Studio: Warner Bros. Japan
Director: Junpei Mizusaki
Writer: Kazuki Nakashima, Leo Chu, Eric S. Garcia
Producer: Kamikaze Douga, Leo Chu, Eric S. Garcia
Stars: Roger Craig Smith, Fred Tatasciore, Tony Hale, Grey Griffin, Tara Strong, Tom Kenny, Eric Bauza, Yuri Lowenthal, Will Friedle, Adam Croasdell, Matt Yang King
A time machine transports Batman and his allies to feudal Japan, where Batman’s rogues gallery attempts to conquer the country.
It’s sad to see heat hurled at “Batman Ninja” over its unconventional take on the Caped Crusader’s mythology. Oh, without a doubt, the head-on collision of Eastern and Western pop culture composes a disorienting kaleidoscope of eclectic action and eccentric spectacle. Yet this is precisely the kind of creative craziness an 80-year-old idea deserves, flavoring the animated film with imaginative freshness even through a throwback theme.
Gorilla Grodd built a time machine. Catwoman gummed up its gears. Along with his closet allies and closer archenemies, Batman now finds himself inexplicably trapped in Japan about 600 years in the past, anxious to find his way back to the future.
You’ll have a hard time finding plot holes in “Batman Ninja” because admittedly, there isn’t enough plot to poke into. Kazuki Nakashima’s story doesn’t really care to fill out its fiction more than necessary, serving instead as a bare minimum basis to build a battlefield, figuratively and literally, for heroes and villains to frenetically fight upon.
Although Batman just arrived in Japan, Gotham City’s other transplants have already been there for two years. That’s enough time for Joker, Penguin, Poison Ivy, Deathstroke, and Two-Face to have assumed lordship over feudal states warring for control of the country from massive mobile fortresses. Other than the obvious exterior motivation of getting the movie moving, it doesn’t make a lick of sense why Batman suddenly dropped in after everyone else conveniently set the table. Neither is there a sensible reason why Alfred opted to continue a career of servitude while maintaining the Batmobile that transported with him, as though he knew Batman would need it two years down the line.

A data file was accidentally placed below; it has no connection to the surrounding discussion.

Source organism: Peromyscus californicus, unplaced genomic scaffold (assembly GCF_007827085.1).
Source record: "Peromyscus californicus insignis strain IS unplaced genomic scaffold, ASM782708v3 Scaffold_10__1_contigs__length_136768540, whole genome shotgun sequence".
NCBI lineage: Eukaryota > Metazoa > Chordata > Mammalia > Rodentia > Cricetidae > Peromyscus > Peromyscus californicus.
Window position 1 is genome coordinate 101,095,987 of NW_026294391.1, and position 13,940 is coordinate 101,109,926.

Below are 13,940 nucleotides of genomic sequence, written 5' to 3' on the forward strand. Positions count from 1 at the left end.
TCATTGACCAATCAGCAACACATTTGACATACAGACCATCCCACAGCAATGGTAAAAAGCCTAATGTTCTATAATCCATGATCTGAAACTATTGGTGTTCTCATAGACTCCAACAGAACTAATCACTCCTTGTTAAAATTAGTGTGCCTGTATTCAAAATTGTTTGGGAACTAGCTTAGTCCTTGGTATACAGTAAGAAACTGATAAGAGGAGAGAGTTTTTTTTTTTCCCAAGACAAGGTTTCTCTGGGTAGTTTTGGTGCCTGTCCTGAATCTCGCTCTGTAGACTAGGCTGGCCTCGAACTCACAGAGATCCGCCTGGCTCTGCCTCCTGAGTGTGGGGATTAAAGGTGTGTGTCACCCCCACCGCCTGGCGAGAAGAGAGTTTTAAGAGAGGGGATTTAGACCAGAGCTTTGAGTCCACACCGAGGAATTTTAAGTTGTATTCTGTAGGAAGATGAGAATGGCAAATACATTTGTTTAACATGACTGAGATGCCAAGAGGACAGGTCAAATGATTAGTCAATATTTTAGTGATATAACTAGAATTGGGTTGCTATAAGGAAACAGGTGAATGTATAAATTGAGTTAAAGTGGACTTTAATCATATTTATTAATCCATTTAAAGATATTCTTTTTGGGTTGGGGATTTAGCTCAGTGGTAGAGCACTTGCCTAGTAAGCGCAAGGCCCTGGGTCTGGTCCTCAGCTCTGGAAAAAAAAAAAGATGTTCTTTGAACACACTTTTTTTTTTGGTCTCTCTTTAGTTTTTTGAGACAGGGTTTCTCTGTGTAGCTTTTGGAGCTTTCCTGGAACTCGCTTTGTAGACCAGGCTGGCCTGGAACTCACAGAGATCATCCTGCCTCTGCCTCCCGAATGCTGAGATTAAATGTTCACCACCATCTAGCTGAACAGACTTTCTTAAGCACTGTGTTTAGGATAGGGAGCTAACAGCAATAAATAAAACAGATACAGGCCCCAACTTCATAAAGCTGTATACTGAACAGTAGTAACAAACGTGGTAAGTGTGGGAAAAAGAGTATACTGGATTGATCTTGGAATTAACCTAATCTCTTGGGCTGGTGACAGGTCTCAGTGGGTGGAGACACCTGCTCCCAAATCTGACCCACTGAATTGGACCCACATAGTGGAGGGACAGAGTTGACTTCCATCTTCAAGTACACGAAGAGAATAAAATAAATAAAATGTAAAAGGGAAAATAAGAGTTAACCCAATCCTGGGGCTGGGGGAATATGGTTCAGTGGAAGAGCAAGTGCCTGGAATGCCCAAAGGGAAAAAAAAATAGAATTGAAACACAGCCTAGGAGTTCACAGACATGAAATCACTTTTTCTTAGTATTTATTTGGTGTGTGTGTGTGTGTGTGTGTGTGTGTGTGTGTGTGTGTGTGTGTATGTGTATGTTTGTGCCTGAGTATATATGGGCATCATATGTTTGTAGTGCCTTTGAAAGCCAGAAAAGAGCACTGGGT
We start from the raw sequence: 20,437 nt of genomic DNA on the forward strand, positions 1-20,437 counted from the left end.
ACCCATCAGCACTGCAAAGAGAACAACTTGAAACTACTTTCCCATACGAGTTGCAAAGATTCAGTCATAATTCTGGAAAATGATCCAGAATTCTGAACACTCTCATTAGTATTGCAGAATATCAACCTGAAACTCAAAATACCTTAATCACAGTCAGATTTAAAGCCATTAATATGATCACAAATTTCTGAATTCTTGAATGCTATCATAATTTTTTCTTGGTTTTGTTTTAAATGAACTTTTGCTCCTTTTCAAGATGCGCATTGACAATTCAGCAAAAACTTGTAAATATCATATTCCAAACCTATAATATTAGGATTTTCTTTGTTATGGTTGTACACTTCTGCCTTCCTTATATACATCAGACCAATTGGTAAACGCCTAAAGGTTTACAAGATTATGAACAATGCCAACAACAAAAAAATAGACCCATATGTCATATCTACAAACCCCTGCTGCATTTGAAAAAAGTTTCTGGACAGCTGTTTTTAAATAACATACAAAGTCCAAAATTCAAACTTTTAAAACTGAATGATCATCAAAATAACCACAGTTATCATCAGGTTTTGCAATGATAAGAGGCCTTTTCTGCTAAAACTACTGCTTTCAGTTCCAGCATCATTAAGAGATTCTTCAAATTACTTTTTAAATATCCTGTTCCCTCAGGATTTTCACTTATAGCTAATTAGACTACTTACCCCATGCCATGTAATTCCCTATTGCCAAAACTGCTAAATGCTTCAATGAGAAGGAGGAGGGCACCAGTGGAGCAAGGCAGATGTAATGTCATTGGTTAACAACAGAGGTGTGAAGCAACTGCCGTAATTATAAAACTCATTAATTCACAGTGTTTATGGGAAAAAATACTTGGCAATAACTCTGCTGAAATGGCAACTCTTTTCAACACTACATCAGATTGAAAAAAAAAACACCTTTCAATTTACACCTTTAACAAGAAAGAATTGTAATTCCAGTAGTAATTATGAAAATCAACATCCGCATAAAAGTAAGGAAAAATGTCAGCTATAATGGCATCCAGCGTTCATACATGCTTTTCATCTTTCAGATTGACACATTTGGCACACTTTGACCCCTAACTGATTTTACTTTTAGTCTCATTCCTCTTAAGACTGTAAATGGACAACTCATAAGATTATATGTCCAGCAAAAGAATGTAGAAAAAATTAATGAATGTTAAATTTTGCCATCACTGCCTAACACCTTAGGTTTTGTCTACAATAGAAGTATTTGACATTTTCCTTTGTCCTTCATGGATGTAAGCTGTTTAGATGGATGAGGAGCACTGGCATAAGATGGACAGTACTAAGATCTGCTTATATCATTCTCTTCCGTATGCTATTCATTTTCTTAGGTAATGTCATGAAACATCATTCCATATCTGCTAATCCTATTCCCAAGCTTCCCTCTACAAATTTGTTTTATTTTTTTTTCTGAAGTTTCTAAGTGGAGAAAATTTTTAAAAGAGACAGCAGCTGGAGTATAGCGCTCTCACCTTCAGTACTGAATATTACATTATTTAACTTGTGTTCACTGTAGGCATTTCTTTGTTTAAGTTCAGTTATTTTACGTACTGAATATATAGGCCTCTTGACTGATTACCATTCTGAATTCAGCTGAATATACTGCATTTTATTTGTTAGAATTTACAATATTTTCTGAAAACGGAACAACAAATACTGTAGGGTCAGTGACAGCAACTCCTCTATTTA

Other issues with “Batman Ninja’s” writing have to do with dialogue. Whether Nakashima’s source screenplay or Leo Chu and Eric S. Garcia’s English translation should bear greater blame, cringe-worthy chatter is capable of sending viewers into corners to cower with clenched teeth.
Having Joker cackle, “I’m your biggest fan” while hurling razor-edged folding fans is pretty bad. Having Catwoman introduce a confrontation with Harley Quinn by announcing, “it’s time for some girl on girl action” is much worse. Ugh, yikes, and shame on the upturned thumbs that approved abysmal lines like these.
The consequence of dippy dialogue and plotting concerned solely with connecting action dots is that Batman becomes the ‘World’s Dumbest Detective.’ Not only does Bats brood regretfully over dimwitted decisions like allying with Grodd or relying too much on gadgetry, but he is repeatedly duped by obvious treachery. When Red Hood quickly figures out Joker and Harley’s sinister secret only for Batman to be easily fooled, you know your characterizations are confused.
So how can a movie that misconstrues Batman so badly while saddling him with sad speeches and a Spartan storyline still earn high marks for entertainment? Because after 50-ish minutes of mostly standard stuff, the brakes are finally disabled to storm into a climax loaded with intense insanity that has to be seen to be believed. We’re talking samurai swordsmen, ninjas, armored monkeys, magic bats, and giant robots merging into an even bigger robot. “Batman Ninja” is just one kaiju shy of throwing every familiar swatch of Japanese fantasy fiction into a pot before beautifully blowing it up.
The natural first instinct is to of course chuckle into an eye roll at Bruce Wayne shaving a bat symbol into his monk-cut bald spot while going incognito as a Christian missionary. But the further the film takes its bizarre blend of DC icons and Japanese culture, the more its strange sensibility grows on you.
Credit artist Takashi Okazaki with injecting inspired life into fantastically re-imagined character designs. From Joker looking like Final Fantasy VI’s Kefka to Bane as a sumo wrestler, the visual interpretations of classic characters are wonderfully wild sights to behold. “Batman Ninja” features a fine-tuned flow that brilliantly puts the look of un-inked comic book pencils into motion. An interlude involving Joker and Harley as rural farmers doesn’t fully fit, but some additional watercolor work and excellent calligraphy enhance anime-inspired action with eye-catching style.
The animated feature front has lower stakes than the live-action DC Universe, so when something bold like this comes along, it should be embraced for having the guts to take a rare creative risk. Maybe it’s a messy mixture of concepts and cartoonery, but watching “Batman Ninja” swirl itself together is incredibly fun once it hits peak stride. A decidedly different sort of Batman adventure, I can’t imagine why anyone would wish he or she hadn’t taken the trip into the movie’s vibrantly visualized world.
NOTE: There is a mid-credits scene.
Review Score: 75